(Now Rwanda and France have been trading accusations since the slaughter in 2004, but are there any new allegations in this report?) In the synopsis I've seen, it's not entirely new, just far more detailed and explicit allegations on the part of Rwanda against the French government's complicity in the patronage, support, training and diplomatic coverup of the Rwandan genocide. Frankly there's a lot of substance to that. Whether any of the specific allegations constitute war crimes is another question. (Some of the specifics include that French managed training of Hutu soldiers, shipped them large quantities of weapons, and were even in the front lines of combat during the slaughter. What's the truth in those allegations?) There's some truth in all of that, depending on the scale. The government of Rwanda in the years before the was a client of the French government, it was very closely entwined with France's military. Mitterrand's son was accused of being an arms and drug dealer. And there is some substance to some of these accusations. The military establishment in Rwanda which was fighting the civil war which proceeded the genocide was trained by the French Army and there was some frontlines fighting done by the French in that civil war under the auspices of a humanitarian intervention but it was clear who they were there to defend. (If it was a humanitarian intervention, how did France get sucked in?) The French foreign policy in Africa at that time was driven by the idea of French client states, and the Tutsi rebel movement in Rwanda was coming out of East Africa from English speaking countries, and French foreign policy was if they speak English, they're our enemies. (Now you say this report names names, but is it saying that the rubber stamp went all the way up to Mitterrand?) There's no question that French troops were involved in this period of the Rwanda conflict. Mitterrand was quoted in a French paper saying a genocide in a small African country is not a big issue. Is he saying he was approving the genocide as such? Not explicitly, but there's no question the French ran a kind of support system for that regime.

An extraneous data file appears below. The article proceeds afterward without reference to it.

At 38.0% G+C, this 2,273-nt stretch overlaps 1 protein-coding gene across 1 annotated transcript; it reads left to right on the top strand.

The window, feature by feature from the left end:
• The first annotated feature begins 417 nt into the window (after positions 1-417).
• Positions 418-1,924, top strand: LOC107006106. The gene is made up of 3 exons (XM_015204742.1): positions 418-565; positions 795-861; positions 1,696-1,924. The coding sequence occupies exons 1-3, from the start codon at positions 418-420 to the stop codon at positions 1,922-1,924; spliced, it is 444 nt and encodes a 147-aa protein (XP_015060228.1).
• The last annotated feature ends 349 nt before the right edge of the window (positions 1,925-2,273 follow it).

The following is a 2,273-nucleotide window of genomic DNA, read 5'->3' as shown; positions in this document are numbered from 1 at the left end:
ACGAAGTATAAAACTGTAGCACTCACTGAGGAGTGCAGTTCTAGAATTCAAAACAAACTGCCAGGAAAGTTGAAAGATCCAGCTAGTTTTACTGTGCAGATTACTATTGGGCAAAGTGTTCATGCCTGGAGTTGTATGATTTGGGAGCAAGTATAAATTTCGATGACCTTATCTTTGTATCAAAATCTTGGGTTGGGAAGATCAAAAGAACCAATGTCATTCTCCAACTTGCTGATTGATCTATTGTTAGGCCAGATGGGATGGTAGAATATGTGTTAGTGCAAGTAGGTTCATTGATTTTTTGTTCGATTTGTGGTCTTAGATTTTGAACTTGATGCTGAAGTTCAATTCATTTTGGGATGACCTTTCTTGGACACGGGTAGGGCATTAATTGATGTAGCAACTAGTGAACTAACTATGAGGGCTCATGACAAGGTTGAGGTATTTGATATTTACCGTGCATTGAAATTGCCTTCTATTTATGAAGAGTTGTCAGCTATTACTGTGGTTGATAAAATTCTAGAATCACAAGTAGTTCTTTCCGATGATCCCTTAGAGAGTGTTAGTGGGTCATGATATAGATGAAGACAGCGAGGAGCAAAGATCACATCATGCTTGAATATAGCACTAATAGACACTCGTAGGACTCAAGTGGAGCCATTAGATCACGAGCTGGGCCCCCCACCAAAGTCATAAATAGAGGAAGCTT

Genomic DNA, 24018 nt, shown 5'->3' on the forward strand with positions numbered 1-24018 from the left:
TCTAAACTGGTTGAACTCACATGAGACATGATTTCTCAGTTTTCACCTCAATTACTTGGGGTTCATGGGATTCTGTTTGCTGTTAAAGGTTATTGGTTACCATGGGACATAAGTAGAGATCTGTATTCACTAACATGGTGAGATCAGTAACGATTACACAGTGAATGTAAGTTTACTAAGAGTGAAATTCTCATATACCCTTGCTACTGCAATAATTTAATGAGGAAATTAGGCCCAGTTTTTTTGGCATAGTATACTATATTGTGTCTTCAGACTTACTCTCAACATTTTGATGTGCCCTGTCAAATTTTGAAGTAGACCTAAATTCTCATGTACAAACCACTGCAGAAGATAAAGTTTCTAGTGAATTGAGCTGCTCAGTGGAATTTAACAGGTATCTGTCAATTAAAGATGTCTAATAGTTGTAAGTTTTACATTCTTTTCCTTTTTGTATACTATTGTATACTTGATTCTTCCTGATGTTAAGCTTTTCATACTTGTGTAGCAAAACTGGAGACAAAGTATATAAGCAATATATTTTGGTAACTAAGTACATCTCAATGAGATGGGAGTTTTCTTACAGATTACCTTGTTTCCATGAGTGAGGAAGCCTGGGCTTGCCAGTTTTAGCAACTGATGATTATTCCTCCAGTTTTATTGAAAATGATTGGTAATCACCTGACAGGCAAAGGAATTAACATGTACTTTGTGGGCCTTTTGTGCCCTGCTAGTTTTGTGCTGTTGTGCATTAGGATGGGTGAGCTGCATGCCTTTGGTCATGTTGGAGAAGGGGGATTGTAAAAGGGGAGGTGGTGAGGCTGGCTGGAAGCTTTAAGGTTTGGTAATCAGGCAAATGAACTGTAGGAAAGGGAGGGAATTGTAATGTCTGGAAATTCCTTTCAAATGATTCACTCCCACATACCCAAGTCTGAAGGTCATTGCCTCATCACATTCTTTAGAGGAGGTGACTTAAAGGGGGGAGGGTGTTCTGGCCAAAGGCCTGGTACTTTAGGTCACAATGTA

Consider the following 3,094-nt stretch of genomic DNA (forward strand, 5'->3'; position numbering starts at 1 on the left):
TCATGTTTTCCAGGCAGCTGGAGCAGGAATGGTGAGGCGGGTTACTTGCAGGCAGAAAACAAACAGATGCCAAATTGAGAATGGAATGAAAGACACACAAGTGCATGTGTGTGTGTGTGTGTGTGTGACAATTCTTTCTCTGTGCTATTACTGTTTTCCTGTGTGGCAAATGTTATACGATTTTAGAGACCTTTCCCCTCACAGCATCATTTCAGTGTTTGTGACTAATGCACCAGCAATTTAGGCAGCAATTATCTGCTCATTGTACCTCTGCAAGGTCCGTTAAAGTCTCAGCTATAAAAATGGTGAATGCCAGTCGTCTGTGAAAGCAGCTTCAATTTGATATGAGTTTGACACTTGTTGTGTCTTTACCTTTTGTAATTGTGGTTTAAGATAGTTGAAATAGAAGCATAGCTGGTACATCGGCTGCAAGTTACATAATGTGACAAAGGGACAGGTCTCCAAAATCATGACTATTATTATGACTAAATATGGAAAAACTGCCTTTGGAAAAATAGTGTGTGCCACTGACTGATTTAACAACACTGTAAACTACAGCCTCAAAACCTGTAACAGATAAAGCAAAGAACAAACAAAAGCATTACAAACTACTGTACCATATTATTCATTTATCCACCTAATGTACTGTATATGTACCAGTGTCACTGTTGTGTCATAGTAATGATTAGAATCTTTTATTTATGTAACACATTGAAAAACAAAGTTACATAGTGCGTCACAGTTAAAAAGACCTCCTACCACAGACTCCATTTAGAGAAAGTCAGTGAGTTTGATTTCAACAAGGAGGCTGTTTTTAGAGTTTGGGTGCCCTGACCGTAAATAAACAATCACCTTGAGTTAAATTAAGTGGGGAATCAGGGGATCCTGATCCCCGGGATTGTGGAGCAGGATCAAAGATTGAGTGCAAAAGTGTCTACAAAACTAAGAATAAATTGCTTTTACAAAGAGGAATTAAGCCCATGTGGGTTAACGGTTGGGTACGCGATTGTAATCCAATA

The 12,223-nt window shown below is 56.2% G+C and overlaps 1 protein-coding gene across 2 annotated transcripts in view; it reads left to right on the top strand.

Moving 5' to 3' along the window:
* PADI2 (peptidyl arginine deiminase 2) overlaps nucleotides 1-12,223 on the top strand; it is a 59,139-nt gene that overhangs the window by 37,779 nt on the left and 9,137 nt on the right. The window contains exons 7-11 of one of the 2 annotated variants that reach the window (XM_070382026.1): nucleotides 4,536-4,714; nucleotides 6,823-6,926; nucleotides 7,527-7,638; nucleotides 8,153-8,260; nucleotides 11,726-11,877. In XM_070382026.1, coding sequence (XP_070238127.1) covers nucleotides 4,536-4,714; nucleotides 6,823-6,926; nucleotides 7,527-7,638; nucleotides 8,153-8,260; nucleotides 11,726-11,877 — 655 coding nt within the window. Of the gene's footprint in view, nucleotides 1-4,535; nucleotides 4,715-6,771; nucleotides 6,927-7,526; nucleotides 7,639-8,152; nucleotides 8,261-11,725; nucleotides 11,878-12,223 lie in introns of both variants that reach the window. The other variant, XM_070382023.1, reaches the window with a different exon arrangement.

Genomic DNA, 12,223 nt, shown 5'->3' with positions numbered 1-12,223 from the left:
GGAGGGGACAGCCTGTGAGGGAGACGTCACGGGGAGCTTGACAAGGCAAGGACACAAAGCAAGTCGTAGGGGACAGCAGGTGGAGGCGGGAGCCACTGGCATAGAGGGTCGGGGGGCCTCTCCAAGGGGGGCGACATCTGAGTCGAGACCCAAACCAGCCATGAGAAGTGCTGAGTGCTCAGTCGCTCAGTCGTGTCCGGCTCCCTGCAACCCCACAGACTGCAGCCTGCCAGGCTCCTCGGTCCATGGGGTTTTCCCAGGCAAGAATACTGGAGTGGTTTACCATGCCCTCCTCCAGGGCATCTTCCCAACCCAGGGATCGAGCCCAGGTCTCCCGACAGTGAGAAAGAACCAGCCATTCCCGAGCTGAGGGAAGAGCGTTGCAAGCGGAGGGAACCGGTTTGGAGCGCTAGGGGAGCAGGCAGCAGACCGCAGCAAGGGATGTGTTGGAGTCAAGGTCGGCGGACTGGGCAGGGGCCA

++ a very detailed interview which gives a lot of context and solid explanation to this situation.